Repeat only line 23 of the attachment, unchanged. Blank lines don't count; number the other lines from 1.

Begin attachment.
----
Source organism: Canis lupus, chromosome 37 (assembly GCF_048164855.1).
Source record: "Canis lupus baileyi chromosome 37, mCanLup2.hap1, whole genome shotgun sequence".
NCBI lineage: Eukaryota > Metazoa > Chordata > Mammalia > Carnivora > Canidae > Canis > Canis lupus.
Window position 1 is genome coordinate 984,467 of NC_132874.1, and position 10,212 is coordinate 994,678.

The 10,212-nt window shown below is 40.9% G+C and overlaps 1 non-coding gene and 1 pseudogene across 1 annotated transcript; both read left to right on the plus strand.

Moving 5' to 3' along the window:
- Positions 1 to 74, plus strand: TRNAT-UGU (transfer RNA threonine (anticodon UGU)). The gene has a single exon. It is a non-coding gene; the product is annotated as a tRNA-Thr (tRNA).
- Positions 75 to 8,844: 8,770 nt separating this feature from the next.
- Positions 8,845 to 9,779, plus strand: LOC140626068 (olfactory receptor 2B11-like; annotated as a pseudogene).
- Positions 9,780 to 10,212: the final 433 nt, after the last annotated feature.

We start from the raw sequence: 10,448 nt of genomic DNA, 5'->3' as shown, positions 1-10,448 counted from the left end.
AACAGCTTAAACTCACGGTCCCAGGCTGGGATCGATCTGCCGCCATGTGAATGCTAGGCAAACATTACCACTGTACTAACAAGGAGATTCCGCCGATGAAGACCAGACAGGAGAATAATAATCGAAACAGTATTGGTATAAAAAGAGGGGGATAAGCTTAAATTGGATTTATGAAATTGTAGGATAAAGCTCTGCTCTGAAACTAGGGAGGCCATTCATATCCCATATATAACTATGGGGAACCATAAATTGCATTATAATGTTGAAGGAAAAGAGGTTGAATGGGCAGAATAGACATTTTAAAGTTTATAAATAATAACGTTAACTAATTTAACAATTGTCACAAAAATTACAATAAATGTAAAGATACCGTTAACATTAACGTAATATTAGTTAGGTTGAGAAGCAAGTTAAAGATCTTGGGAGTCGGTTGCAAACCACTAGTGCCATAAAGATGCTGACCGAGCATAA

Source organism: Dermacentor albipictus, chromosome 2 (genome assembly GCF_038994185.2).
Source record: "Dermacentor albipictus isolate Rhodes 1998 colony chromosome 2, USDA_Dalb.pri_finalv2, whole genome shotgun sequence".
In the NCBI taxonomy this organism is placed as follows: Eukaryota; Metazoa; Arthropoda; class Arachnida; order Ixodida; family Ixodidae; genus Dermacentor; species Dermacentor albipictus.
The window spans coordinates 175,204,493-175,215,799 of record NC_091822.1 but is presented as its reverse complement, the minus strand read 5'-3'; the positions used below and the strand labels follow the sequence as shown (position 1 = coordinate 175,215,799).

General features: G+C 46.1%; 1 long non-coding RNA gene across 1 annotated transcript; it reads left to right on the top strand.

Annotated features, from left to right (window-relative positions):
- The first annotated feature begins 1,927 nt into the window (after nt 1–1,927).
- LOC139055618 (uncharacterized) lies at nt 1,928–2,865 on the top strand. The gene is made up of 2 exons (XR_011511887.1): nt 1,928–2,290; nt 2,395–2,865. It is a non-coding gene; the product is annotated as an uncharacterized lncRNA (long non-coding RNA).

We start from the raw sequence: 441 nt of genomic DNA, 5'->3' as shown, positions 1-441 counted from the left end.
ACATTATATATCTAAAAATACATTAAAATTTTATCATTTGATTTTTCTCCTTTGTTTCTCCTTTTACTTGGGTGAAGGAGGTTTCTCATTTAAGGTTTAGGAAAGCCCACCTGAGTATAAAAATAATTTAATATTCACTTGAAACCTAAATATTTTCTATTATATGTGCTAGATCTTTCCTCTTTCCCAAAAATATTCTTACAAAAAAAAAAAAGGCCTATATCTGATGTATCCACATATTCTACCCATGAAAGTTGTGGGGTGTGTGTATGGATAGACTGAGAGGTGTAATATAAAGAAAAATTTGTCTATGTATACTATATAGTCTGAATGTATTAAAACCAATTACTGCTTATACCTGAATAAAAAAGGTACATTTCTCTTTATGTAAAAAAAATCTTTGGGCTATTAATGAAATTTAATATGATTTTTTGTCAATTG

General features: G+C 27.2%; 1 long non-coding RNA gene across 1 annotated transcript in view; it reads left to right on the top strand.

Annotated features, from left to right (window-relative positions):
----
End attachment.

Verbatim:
General features: G+C 27.2%; 1 long non-coding RNA gene across 1 annotated transcript in view; it reads left to right on the top strand.